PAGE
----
RIP Elmore Leonard, who passed away this morning at his home in Michigan at the age of 87. Our own Bill Morris got to the heart of what made Leonard a special writer in his 2010 piece about the prolific crime novelist.
A group of researchers from the University of Cambridge is using Twitter to help research the rapidly disappearing Welsh language “[because] tweets don’t follow the conventions of written language” and instead “provide an authentic snapshot of spoken language.” (Bonus: Twitter’s stunning visualizations of “tweet geography.”)
Jonathan Franzen’s 2011 Kenyon commencement speech, published this weekend in the New York Times, covers love, consumerism, and narcissism in the digital age. If you’re concerned with critical reception, looks like you’re not a creator of “serious art and literature,” in Franzen’s eyes.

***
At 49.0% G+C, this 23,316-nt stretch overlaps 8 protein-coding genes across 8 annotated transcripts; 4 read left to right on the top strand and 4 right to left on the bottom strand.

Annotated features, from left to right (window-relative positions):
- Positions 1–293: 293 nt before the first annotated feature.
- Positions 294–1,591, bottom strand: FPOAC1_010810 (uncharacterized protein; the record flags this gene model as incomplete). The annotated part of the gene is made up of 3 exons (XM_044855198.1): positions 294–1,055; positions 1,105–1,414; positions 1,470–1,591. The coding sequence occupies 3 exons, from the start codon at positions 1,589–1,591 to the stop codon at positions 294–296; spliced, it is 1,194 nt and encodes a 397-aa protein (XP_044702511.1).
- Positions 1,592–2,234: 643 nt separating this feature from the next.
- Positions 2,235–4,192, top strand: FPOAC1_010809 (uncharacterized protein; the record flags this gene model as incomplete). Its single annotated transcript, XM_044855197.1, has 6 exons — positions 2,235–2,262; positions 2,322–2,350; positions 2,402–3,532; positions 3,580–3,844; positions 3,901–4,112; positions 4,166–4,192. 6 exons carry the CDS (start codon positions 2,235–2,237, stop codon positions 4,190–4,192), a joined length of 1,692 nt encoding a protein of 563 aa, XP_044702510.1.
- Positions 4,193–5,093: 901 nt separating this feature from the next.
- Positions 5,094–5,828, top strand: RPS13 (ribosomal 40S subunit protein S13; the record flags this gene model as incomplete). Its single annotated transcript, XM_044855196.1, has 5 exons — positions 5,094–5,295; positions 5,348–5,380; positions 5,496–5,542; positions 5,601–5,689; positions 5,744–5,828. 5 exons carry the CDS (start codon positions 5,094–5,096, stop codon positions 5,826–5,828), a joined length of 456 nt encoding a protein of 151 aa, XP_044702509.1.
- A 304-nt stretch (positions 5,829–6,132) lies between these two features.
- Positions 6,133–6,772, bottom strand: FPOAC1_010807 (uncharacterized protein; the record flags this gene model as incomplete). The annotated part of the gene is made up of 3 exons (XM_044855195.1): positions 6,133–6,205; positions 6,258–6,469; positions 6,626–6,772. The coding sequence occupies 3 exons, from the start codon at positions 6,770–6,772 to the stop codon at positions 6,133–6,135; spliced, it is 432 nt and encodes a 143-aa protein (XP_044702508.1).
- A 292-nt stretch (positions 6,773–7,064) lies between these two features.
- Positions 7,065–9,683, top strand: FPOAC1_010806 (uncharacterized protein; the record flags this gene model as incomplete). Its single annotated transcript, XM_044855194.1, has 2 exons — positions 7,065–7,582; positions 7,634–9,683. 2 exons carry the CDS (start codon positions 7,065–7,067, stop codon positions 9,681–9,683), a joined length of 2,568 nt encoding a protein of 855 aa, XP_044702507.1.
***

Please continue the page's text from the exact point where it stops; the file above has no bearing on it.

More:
In a Simpsons episode from the late nineties, Lisa Simpson, concerned that her mental skills may be deteriorating, manages to finagle her way onto a local TV news broadcast, where she urges the residents of Springfield to read two books: To Kill a Mockingbird and Harriet the Spy. At first glance, the two novels might not seem to have that much in common, but as Anna Holmes argues in a blog post for The New Yorker, the books share “ideas about the complexity, sophistication, and occasional wickedness of young girls’ imaginations.” (You could also read our own Garth Risk Hallberg on Malcolm Gladwell and To Kill a Mockingbird.)
Don’t expect to hear from Alan Moore anytime soon. He is withdrawing from public life after accusations that his comics include racist characters and too much sexual violence toward women according to an interview with Pádraig Ó Méalóid. He also took the opportunity to disparage society’s obsession with superheroes, which probably won’t win him any more fans. “To my mind, this embracing of what were unambiguously children’s characters at their mid-20th century inception seems to indicate a retreat from the admittedly overwhelming complexities of modern existence.”